‘Polar vortex’ hits US Midwest and Northeast with record freezing temperatures
The American Midwest and Northeast have braced for a "polar vortex," a megastorm that is expected to bring record low temperatures on Monday. So far extreme weather conditions have claimed at least 16 lives, paralyzed travel and caused power shortage.
For those exposed to the inclement conditions frostbite and hypothermia will be a danger as – 31°C is expected in North Dakota, - 35 °C in Minnesota, and - 26 degrees below Celsius in Indianapolis and Chicago. Adding the wind chill factor, the temperature could feel as low as – 56 °C.
The freezing air began to spread Sunday reaching areas as far south as the Gulf Coast.
“It may feel as cold as negative 50 to negative 60 on Sunday night over sections of the north-central states,” the Tom Moore, from the National Weather Service said to NBC News.
“In those conditions, frost bite sets in on exposed skin within five minutes…a person not properly dressed could die easily in those conditions," Moore added.
Such harsh and freezing temperatures have not been witnesses in the region for 20 years.
Meteorologists blame the weather conditions on a "polar vortex," a dense pool of counterclockwise-rotating air.
"It's just a large area of very cold air that comes down, forms over the North Pole or polar regions ... usually stays in Canada, but this time it's going to come all the way into the eastern United States," said National Weather Service meteorologist Phillip Schumacher.
As freezing temperatures hit the US, authorities are moving to protect some of the more vulnerable members of society.
“Anybody living out on the streets needs to be rounded up and put into a shelter,” said Moore to MSNBC News. “The repercussions for not could be deadly, and I'm afraid we're going to see cases like that,” the official added.
A total of 1,266 flights were canceled across the United States and 6,036 flights delayed on Saturday, with Chicago's O'Hare International Airport and Newark Liberty International Airport in New Jersey among the most affected, according to tracking firm FlightAware.com.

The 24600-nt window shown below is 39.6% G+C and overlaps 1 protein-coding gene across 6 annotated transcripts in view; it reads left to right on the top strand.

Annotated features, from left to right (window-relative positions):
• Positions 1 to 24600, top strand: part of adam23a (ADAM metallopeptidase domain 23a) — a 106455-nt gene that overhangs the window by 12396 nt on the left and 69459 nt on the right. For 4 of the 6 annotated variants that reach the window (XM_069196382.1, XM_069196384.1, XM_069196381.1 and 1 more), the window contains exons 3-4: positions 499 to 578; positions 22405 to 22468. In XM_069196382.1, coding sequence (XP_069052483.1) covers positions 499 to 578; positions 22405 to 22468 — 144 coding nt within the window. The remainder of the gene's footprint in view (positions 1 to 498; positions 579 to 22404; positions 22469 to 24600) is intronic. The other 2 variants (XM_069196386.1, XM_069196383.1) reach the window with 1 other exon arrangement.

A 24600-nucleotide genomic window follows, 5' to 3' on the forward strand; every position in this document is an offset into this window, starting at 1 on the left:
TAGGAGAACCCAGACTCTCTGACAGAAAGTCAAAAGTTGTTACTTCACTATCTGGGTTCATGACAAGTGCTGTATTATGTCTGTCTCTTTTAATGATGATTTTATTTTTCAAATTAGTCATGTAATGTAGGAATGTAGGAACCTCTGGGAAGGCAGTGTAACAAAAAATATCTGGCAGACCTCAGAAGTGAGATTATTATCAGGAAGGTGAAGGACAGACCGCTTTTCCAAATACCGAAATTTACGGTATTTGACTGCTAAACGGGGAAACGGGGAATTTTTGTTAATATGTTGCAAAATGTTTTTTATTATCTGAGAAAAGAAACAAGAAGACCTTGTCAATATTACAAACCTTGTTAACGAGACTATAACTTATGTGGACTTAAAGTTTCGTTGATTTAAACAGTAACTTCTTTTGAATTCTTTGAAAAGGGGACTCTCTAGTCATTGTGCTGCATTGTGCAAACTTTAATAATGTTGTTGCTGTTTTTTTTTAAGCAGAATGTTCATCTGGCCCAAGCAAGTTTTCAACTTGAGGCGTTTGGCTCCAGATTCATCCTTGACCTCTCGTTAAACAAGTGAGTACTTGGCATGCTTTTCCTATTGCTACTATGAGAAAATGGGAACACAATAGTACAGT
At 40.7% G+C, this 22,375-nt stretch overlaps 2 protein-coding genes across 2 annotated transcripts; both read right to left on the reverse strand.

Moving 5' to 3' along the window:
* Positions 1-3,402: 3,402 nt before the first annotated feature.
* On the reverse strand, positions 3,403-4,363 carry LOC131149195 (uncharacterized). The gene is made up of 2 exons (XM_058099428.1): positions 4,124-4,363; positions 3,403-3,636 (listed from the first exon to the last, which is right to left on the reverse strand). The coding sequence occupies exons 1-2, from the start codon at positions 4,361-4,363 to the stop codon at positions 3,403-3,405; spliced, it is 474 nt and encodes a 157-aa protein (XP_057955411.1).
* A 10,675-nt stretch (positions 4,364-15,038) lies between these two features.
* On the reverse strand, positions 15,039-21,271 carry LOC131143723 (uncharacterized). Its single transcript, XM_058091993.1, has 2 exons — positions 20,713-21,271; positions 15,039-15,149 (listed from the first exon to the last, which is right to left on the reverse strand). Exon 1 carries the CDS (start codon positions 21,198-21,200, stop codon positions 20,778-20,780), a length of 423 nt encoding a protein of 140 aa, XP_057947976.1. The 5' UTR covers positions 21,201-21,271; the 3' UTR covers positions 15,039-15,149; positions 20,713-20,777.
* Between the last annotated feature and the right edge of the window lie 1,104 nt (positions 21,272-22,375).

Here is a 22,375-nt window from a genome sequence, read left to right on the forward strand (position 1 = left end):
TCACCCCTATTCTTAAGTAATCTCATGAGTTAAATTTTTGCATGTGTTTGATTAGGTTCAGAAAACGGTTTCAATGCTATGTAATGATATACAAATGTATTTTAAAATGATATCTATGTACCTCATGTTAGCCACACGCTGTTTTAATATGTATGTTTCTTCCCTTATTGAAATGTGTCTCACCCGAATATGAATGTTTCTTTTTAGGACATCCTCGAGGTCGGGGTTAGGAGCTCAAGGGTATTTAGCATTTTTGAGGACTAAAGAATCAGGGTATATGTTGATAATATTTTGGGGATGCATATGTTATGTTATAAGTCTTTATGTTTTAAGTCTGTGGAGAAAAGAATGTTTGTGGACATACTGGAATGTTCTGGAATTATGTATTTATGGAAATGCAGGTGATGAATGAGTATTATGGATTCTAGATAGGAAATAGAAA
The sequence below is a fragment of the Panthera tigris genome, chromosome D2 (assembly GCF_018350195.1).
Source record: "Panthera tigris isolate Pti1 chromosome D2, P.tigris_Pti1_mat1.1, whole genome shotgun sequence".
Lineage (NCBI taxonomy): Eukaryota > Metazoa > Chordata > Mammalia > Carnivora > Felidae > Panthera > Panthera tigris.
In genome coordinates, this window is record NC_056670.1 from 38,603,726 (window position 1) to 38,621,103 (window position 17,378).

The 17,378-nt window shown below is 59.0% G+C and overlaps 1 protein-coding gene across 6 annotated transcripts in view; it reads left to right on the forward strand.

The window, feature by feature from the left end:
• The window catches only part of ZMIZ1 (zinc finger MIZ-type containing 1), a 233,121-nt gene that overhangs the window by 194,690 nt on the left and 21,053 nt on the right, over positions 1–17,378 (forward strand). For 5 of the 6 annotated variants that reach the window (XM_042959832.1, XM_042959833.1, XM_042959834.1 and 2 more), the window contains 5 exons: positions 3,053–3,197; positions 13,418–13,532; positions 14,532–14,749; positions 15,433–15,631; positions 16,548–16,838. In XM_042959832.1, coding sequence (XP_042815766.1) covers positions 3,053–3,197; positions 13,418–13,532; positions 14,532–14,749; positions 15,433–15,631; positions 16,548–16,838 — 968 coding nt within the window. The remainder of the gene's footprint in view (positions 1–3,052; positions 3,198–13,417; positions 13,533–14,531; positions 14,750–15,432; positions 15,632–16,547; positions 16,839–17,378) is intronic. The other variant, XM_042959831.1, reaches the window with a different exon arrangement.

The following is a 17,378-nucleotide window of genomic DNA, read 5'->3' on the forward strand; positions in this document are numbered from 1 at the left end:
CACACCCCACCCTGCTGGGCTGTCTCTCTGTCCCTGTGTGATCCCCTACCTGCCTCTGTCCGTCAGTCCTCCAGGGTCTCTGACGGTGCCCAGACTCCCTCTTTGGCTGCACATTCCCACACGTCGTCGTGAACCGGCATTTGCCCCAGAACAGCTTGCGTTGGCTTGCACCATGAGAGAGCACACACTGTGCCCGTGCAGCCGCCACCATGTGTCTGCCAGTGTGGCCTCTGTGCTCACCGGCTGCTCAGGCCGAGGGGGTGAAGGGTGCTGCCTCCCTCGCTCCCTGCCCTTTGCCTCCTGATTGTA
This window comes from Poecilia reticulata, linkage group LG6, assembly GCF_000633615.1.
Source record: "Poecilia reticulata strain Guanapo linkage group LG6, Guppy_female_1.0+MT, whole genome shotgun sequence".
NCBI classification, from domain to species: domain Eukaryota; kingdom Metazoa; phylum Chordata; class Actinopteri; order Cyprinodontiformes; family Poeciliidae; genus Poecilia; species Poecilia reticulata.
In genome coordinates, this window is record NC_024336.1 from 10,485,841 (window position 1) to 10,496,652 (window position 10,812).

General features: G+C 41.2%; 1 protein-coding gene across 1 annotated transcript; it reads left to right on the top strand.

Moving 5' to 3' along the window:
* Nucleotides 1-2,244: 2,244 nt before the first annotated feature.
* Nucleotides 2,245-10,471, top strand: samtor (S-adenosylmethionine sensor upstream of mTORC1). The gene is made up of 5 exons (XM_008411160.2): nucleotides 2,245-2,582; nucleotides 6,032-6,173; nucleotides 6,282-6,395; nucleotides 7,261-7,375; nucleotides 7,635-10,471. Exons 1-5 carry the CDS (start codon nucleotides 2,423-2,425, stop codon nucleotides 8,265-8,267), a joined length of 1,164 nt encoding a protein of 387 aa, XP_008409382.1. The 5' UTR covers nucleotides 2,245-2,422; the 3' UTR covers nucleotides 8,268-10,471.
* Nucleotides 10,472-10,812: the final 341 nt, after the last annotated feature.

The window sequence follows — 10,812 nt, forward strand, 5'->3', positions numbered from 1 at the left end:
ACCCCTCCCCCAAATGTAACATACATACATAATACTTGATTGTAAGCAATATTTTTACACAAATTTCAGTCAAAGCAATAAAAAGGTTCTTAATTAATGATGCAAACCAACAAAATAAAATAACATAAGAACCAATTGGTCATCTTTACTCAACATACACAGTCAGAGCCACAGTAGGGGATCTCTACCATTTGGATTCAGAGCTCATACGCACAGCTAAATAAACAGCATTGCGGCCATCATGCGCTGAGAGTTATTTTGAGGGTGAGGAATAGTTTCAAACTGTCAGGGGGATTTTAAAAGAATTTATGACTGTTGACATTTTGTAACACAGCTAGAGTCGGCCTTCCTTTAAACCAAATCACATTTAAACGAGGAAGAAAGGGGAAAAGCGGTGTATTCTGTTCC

“It is unfortunate that the weather conditions are causing travel delays. I’m traveling from San Francisco to Detroit to begin a new work project on Monday. I’m freaked out that the predicted snow storm will cause me to miss the first day at work,” Alex Polonsky, a seasonal traveler told RT.
Schools as far south as Washington DC were closed on Friday. Many government offices also shut down. Public schools are to remain closed on Monday in a number of cities, and the entire state of Minnesota. In Nashville, Tennessee schools will be shut until Wednesday.
A winter storm warning has been issued for the Detroit area on Saturday as the automotive city braces to receive up to 28 cm of snow.
The storm follows the winter weather system that hit the US Midwest and Northeast just after New Year's Day, causing at least 19 deaths and thousands of flights cancelations and power outages.
In Canada, strong blizzards have left some 65,000 customers on the island of Newfoundland waiting in the cold and dark until Monday or Tuesday to regain electricity supply.
Newfoundland and Labrador Hydro said severe weather caused a fire that led to a shutdown at the Holyrood Generating Station, causing a massive outage across the island in which 190,000 were left without power.
Traveling to St. John's International Airport has also been affected as most flights are either cancelled or delayed and bus service cancelled. Authorities are also urging drivers to stay off roads. Air Canada said that their flights from Toronto's Pearson International Airport to Eastern Canada are affected by the weather.
Much of Atlantic Canada spent Saturday cleaning up after the blizzard that left about 38 cm of snow, which crossed the Maritimes on Friday before heading to Newfoundland's Avalon Peninsula overnight.
Weather forecasters said Saturday Newfoundland and Labrador received about 15 inches of snow.